Since ownership of the assets are with the Trustees, an Irish Trust provides protection against foreign lawsuits, government seizures, and third party challenges to the Trust.
Irish Trust laws recognizes three types of trusts:
1. Bare Trusts – Often referred to as a “simple trust” where the beneficiaries have the right to receive both the income and the principal to be remitted in their own names. For tax reasons, all income the trust receives is distributed to the beneficiaries during the same tax period.
2. Discretionary Trusts – This type of trust does not contain fixed entitlements for the beneficiaries. Rather, the Settlor establishes the criteria in the trust documents. Thus, it is up to the “discretion” of the trust’s Founder (Settlor); and
3. Interest in Possession Trusts – For income tax purposes, this type of trust allows for the beneficiaries to have an immediate right to the trust’s income as it comes. The Trustee automatically passes all of the income when received, minus trust expenses, to the beneficiaries.
When established outside of Ireland, either of these trusts can include succession planning for broad estate planning preserving a family’s wealth and continuity of ownership of all assets for many years. There will be no need to write a will or have to deal with costly and time consuming foreign probate courts. This is why Irish Trusts are a desirable estate planning tool.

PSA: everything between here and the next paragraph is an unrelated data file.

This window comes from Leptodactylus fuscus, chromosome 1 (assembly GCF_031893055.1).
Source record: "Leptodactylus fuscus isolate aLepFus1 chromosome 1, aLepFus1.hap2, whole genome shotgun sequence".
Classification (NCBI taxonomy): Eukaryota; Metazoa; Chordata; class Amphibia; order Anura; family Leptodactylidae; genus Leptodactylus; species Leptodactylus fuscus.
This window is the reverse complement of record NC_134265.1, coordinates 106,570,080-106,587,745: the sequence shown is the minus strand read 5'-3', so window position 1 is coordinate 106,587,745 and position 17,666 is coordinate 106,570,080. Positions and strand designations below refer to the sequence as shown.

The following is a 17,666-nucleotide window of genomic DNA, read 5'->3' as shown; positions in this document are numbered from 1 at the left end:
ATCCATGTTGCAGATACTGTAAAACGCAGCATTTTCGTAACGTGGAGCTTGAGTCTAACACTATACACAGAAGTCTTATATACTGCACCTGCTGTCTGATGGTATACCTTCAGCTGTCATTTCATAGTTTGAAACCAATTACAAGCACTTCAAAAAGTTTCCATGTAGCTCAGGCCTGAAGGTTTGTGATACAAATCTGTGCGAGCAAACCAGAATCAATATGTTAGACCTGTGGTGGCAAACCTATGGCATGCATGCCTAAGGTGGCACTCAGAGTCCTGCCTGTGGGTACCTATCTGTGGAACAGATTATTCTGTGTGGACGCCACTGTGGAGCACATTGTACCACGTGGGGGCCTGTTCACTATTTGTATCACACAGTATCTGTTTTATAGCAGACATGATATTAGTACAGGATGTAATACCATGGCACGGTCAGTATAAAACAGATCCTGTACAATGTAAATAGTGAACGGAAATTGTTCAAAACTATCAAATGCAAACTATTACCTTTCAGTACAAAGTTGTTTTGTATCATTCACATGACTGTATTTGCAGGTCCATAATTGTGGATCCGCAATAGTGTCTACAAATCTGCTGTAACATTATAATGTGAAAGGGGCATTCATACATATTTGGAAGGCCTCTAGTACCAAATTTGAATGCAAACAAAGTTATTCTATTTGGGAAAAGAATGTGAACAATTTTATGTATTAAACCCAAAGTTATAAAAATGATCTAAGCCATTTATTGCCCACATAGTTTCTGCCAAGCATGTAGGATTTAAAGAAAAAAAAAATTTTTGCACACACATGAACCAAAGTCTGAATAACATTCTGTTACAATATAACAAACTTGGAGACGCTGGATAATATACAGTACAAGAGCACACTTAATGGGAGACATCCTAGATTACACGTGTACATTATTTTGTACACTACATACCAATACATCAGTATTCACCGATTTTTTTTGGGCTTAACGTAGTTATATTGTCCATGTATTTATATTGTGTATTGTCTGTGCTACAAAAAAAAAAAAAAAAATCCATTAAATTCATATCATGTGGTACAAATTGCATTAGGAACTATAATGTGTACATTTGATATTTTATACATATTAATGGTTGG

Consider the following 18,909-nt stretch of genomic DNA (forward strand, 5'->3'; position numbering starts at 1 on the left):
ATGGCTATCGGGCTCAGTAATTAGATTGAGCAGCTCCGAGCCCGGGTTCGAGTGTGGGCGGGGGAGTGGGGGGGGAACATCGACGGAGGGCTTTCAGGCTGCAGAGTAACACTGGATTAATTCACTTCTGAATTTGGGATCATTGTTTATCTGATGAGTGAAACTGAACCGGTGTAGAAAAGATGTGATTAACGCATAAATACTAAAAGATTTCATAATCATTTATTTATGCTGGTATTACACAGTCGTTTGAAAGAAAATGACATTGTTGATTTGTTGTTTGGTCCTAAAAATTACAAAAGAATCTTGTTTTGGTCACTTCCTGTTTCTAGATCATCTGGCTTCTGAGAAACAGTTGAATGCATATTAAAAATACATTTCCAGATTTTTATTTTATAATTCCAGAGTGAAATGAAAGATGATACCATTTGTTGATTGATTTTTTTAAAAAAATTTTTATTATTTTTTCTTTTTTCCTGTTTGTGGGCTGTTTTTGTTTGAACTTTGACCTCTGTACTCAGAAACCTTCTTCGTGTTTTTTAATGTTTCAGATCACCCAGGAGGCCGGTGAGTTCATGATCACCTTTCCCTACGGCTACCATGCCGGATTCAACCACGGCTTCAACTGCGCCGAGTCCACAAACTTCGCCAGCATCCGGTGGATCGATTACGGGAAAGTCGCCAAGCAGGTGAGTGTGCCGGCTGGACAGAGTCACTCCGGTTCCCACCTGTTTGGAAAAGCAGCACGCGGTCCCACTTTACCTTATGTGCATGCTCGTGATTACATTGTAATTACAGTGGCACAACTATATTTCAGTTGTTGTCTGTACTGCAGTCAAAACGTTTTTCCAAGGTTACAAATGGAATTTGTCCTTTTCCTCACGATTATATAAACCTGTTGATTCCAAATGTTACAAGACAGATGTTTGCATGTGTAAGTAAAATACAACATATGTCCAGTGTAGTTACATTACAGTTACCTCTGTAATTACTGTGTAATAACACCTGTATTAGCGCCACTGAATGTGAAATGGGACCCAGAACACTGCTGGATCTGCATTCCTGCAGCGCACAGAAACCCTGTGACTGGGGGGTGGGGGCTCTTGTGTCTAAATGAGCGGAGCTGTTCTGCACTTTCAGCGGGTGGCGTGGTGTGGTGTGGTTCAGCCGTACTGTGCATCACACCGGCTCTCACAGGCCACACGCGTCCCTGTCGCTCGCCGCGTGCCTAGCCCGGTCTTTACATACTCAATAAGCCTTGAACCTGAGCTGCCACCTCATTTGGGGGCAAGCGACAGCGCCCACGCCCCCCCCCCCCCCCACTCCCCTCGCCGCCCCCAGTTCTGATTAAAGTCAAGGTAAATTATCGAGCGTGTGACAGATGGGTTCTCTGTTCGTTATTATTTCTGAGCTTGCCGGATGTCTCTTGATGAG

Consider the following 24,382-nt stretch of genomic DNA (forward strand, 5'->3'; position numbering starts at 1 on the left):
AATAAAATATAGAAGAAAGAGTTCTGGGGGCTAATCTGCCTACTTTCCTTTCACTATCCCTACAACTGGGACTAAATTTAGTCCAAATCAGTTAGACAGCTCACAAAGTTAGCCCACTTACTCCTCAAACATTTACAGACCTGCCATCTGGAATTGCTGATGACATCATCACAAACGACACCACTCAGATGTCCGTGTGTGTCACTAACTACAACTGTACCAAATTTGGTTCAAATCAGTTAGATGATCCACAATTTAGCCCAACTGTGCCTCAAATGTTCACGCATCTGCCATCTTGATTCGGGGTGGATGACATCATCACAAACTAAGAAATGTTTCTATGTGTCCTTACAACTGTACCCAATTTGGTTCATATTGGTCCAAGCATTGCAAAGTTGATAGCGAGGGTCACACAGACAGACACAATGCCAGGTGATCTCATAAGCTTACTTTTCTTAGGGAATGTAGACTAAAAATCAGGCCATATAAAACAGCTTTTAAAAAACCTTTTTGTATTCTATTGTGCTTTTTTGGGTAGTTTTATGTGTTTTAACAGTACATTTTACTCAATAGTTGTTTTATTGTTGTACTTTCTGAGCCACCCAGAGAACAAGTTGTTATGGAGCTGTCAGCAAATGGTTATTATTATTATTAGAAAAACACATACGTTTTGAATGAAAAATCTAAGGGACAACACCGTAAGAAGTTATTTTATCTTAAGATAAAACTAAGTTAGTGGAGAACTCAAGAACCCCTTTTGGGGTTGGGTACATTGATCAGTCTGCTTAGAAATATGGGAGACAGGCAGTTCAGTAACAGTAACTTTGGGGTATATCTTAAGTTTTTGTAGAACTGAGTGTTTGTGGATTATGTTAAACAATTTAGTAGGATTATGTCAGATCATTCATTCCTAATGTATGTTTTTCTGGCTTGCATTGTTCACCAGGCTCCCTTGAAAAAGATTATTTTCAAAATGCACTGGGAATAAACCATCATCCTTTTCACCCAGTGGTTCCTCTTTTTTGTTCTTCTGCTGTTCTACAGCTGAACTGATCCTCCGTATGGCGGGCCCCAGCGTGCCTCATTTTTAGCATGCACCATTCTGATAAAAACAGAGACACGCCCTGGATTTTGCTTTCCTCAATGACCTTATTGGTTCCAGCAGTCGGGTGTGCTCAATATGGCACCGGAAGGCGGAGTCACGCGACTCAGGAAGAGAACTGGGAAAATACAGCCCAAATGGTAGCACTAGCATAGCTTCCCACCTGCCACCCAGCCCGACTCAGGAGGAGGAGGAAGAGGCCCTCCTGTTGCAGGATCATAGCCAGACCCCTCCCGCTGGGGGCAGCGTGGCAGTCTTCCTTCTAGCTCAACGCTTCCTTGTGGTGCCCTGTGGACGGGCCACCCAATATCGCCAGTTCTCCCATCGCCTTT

In regards to being a good jurisdiction for establishing trusts, Ireland has these advantages:
1. Long tradition of trusts since 1893;
2. Sophisticated professionals with experience in forming trusts. One third of the world’s investment funds are domiciled in Ireland. 50% of the world’s commercial aircraft leasing special purpose vehicles are domiciled in Ireland. As a result, Ireland offers highly qualified tax and accounting professionals, legal experts, and an elaborate capital infrastructure.
3. Established “onshore taxing principles” which actually separates Ireland from traditional “tax haven” countries with no taxation in a beneficial manner.
4. Avoidance of being blacklisted by the OECD and other tax haven watchdog international organizations. The OECD published its original blacklisting report in 2000 which identified jurisdictions considered to be tax havens because of no tax rates and lack of transparency. Ireland has never been “blacklisted”.
Three types of taxes may affect the Irish Trust: Income Tax, Capitals Acquisitions Tax (CAT), and the Capital Gains Tax (CGT).
The residency of the Trustees determines whether an Irish Trust can be subject to income taxes. Trustees (including corporate) receiving income pay an Irish income tax at the current rate of 20%. However, non-residents are not subject to Irish income taxes. Even if a Trustee is a resident, as long as the trust income is received by non-resident beneficiaries, no income is owed.